Gritty and entertaining, with plenty of laughs ... revealing, I suppose, the banality of evil (Tom Wilkinson in his mobster sunglasses is brilliant as Lenny Cole), how folks on the underside of things get caught up in the flow of life (Gerard Butler as One Two) and can only make the best of it. Some are really scoundrels, dirtbags ... others are just there because that's where they showed up.
Mark Strong as Archie (Lenny Cole's right hand man) is the most drama-like character here - funny and ironic, taking Lenny's crap with philosophical distance. He sees how silly it all it, but here he is, and it's the only gig he's got going.
The most chilling portrayals (is this a political statement?) are the Russians - cold and calculating, and more money than you can shake a bribe at.
Visually, I was reminded of "Sin City" - and even some of the feel of it for story.
Be prepared to listen carefully ... lines delivered with a heavy cockney accent.
Definitely worth seeing.
Monday, October 6, 2008
Bill Maher has done everyone a favor.
As only a comedian can, with his acerbic humor, he cuts through the fog of religion to reveal it's heart ... and, frankly, as one who has been a believer for 64 years, and a Presbyterian pastor as well, of the liberal sort, Maher uncovers the elephant in the room, the dirty little secret harbored in the back rooms of thought - that much of what passes for religion is invented and dysfunctional.
That Maher doesn't talk with folks like Desmond Tutu or Bishop Tom Wright leaves the impression that religion is pretty much the domain of kooks and imbeciles harboring the worst kinds of prejudice.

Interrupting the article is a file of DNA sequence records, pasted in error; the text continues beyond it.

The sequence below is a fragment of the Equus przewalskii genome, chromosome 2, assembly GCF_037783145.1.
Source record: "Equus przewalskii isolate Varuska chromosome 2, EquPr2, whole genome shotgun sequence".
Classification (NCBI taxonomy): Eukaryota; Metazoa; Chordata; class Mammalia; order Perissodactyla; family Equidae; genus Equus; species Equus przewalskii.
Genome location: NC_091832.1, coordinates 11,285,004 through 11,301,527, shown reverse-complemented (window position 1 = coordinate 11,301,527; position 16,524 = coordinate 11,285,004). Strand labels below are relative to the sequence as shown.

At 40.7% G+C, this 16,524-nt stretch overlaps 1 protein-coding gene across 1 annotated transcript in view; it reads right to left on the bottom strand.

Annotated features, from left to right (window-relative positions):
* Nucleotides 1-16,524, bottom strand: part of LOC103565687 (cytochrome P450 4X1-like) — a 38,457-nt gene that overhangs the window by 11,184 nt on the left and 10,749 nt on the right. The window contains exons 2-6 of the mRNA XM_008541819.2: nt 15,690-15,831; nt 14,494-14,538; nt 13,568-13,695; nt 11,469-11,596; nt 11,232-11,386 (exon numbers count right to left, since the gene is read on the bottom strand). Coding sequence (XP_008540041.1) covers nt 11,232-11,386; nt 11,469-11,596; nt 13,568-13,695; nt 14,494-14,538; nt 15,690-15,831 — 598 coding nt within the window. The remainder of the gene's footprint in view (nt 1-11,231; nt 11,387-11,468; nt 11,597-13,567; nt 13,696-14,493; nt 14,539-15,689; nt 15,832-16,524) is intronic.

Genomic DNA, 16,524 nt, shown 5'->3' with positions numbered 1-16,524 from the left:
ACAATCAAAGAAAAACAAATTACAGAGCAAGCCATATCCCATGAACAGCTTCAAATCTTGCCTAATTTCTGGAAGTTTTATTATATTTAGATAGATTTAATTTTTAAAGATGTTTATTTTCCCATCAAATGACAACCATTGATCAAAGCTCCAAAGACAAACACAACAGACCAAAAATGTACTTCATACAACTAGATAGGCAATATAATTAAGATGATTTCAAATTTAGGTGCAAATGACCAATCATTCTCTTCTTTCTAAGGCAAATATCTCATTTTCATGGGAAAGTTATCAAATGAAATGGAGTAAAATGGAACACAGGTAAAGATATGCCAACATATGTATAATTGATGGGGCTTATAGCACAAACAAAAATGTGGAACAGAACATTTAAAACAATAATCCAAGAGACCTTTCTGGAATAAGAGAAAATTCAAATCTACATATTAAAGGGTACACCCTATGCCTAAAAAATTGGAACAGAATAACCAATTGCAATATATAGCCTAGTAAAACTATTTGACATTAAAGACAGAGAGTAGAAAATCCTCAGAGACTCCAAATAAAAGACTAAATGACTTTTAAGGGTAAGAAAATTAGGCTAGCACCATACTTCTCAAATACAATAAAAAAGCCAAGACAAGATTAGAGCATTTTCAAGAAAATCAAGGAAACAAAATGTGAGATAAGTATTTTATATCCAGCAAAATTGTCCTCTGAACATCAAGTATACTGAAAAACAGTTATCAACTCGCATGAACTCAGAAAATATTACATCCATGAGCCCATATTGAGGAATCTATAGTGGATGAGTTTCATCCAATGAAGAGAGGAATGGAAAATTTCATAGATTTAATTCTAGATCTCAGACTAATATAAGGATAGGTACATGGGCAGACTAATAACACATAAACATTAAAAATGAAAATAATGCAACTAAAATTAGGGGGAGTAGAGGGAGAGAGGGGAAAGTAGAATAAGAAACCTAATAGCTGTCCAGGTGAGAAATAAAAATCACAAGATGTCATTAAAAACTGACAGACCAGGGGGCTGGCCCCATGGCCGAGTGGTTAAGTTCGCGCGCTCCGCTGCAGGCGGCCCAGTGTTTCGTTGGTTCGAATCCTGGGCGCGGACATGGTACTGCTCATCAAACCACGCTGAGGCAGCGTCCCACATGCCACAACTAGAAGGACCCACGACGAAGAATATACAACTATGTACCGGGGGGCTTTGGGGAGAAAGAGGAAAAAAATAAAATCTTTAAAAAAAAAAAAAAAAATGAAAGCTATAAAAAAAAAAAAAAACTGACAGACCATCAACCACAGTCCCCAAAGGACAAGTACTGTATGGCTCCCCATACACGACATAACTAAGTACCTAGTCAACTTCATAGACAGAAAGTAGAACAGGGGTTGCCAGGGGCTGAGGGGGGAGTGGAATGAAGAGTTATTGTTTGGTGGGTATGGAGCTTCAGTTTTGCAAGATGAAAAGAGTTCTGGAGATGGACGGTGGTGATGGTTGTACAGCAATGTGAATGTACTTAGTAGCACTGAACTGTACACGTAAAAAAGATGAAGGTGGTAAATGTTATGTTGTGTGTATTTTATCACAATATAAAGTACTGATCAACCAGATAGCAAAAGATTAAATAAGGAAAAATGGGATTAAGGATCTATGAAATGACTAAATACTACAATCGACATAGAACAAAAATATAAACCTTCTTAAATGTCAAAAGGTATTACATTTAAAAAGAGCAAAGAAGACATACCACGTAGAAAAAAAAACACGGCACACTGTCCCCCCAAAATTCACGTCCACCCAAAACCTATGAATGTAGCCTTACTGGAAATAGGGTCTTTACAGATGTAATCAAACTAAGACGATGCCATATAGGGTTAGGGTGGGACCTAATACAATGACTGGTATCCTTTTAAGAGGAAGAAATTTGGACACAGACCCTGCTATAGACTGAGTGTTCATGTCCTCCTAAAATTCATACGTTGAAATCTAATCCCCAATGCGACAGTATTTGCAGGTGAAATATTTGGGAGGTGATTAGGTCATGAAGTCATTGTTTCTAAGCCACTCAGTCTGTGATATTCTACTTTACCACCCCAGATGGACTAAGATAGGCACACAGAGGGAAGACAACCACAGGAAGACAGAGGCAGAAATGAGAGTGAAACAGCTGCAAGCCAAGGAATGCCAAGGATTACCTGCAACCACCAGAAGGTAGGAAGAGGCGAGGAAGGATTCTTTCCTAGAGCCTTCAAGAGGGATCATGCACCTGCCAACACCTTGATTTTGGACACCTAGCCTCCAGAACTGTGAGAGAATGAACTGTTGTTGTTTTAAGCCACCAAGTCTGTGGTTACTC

Well, if the shoe fits wear it.
Folks like Wright and Tutu are a voice in the wilderness, and though their voice is important, it's the wilderness that prevails.
Even in the sweetest folks I've known over the years, an unthinking acceptance of ideas, few of which are grounded in Jesus, but mostly in unexamined traditions that have more to do with culture and prejudice than faith, hope and love.
Maher sounds a warning that many within the folds of religion are wont to ignore, but only at great risk. From the Truckers Chapel in Raleigh, NC to the Creation Museum in Petersburg, KY, there is apparently no end to the incalculable depths of ignorance, blind belief and prejudice.
Yes, there are a lot of great and good minds at work, and women and men of vision and courage, who believe, and do so with great integrity, compassion, wisdom and wit.
But the Palins and Huckabees stand stage center - Palin is actually a believer; Huckabee a huckster - like glove and hand, a dangerous but an oh-so-comfortable fit.